The booming multimedia desktop PC market had another explosive year in 1995, particularly in the Pacific Rim countries, where it quadrupled its growth.
According to a report released this week by market researcher Dataquest, the multimedia desktop market grew from 10.3 million units in 1994 to more than 20.8 million units in 1995, fueled largely by growth in the Pacific Rim and Europe.
Asian markets grew by 391%, a rate that could help integrate multimedia at a much higher rate in the Asian PC markets than in the US, where the growth was a much more modest 35% or even Europe, a region that enjoyed a healthy 144% growth.
Multimedia PCs have held at a 42% average of all PCs sold in the US for the past six quarters, but multimedia desktop PCs in the Asian markets are already at greater than 50% of PCs sold, according to Dataquest.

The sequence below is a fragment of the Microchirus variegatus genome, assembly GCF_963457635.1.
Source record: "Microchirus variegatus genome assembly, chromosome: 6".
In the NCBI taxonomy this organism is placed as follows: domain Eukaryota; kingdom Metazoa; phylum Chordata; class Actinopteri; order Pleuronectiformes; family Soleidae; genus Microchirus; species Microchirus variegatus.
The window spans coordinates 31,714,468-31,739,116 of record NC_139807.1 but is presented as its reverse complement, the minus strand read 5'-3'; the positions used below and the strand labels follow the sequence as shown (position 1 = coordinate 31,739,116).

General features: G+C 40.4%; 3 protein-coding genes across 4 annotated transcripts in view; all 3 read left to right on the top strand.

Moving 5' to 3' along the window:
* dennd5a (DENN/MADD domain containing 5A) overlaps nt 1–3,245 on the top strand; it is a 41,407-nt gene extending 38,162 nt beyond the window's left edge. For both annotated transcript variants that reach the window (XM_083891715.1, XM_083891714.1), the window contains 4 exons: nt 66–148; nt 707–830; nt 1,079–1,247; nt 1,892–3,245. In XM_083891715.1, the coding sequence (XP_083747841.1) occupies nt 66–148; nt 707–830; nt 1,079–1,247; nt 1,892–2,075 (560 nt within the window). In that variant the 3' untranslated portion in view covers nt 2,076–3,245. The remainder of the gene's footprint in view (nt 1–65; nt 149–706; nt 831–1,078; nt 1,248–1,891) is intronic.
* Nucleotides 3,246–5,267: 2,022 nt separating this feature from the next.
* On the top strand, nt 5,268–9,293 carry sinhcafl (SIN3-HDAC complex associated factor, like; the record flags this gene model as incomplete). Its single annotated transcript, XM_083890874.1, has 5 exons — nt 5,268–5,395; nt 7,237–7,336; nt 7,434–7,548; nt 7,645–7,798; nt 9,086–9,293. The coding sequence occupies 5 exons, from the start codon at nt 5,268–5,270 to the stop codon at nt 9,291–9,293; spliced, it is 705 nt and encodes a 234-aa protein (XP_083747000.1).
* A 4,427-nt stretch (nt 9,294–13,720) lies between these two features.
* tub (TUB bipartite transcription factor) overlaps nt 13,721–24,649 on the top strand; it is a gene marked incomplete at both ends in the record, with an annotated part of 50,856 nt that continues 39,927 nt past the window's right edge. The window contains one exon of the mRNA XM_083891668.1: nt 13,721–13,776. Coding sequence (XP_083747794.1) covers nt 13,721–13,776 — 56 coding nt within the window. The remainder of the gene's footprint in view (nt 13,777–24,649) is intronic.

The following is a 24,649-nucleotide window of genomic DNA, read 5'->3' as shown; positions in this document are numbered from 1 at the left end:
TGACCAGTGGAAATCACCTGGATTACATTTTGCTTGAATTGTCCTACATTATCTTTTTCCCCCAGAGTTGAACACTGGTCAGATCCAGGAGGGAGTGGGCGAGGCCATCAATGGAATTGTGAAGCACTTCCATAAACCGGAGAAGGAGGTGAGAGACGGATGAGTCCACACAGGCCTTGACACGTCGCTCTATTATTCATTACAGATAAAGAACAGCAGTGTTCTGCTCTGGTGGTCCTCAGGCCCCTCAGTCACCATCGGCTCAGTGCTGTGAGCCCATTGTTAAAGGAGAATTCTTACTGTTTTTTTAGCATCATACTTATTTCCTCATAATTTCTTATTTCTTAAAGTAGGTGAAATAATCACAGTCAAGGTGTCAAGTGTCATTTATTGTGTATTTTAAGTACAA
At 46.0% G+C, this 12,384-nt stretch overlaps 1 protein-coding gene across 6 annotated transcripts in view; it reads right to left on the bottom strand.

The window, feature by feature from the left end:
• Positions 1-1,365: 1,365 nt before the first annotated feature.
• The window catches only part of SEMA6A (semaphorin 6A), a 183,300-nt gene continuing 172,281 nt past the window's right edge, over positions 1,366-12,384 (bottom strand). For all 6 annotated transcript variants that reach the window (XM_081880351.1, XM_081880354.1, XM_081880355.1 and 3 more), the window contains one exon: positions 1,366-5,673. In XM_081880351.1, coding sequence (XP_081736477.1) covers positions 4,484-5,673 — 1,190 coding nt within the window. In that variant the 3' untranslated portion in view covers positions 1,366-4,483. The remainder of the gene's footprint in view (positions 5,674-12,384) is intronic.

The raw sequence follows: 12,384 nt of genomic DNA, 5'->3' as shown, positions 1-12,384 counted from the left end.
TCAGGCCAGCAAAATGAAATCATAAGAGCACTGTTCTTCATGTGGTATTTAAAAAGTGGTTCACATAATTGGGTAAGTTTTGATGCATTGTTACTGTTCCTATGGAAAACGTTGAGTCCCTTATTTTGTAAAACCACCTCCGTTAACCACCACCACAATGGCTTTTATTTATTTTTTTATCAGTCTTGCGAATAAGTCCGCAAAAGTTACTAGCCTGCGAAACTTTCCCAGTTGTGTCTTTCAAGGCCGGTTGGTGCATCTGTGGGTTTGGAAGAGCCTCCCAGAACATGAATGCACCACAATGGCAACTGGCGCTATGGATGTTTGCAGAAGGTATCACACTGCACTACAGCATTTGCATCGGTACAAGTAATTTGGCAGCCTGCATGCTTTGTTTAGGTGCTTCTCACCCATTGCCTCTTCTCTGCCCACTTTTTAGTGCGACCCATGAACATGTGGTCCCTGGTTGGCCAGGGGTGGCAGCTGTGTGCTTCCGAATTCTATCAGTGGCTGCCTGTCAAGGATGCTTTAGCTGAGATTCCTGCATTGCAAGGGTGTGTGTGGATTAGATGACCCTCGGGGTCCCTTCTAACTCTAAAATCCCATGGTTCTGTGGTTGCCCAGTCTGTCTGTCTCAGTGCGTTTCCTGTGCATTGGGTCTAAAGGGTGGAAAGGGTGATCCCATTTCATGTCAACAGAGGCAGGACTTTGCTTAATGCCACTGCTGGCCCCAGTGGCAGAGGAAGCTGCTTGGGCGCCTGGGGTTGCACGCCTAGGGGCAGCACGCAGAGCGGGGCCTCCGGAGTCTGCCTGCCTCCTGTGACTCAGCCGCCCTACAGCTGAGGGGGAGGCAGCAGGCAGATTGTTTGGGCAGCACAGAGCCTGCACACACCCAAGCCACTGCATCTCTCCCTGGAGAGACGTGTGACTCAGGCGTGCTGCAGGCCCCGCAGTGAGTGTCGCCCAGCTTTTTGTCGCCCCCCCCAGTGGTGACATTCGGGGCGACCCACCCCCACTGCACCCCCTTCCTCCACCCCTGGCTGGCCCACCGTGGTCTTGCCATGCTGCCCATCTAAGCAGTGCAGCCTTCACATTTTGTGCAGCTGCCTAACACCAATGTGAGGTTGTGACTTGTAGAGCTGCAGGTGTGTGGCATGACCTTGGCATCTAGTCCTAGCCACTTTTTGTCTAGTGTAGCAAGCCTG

Dataquest defines a multimedia-capable PC as having a Motorola 68020, Intel 386, PowerPC or better processor running at a clock speed of at least 25 MHz; 5Mb of RAM; 80Mb or more of disk drive storage; a minimum of 8-bit sound; and the ability to support 8-bit monochrome or colour graphics. A complete multimedia system also includes a CD-ROM drive.
"The Asian markets really embraced the multimedia PC in 1995," says Bruce Ryon, director and principal analyst of Dataquest's multimedia worldwide programme.
Apple was the leading multimedia PC vendor in the world in 1995, outselling its closest competitor, Packard Bell by almost 1 million units worldwide.
Dataquest's report also says that because of the huge growth by non-US based vendors into their own regions, all US-based multimedia PC vendors lost worldwide market share, with Packard Bell and Apple showing the largest decline.
Dataquest, based in San Jose, California, can be reached on the World Wide Web at http://www.dataquest.com.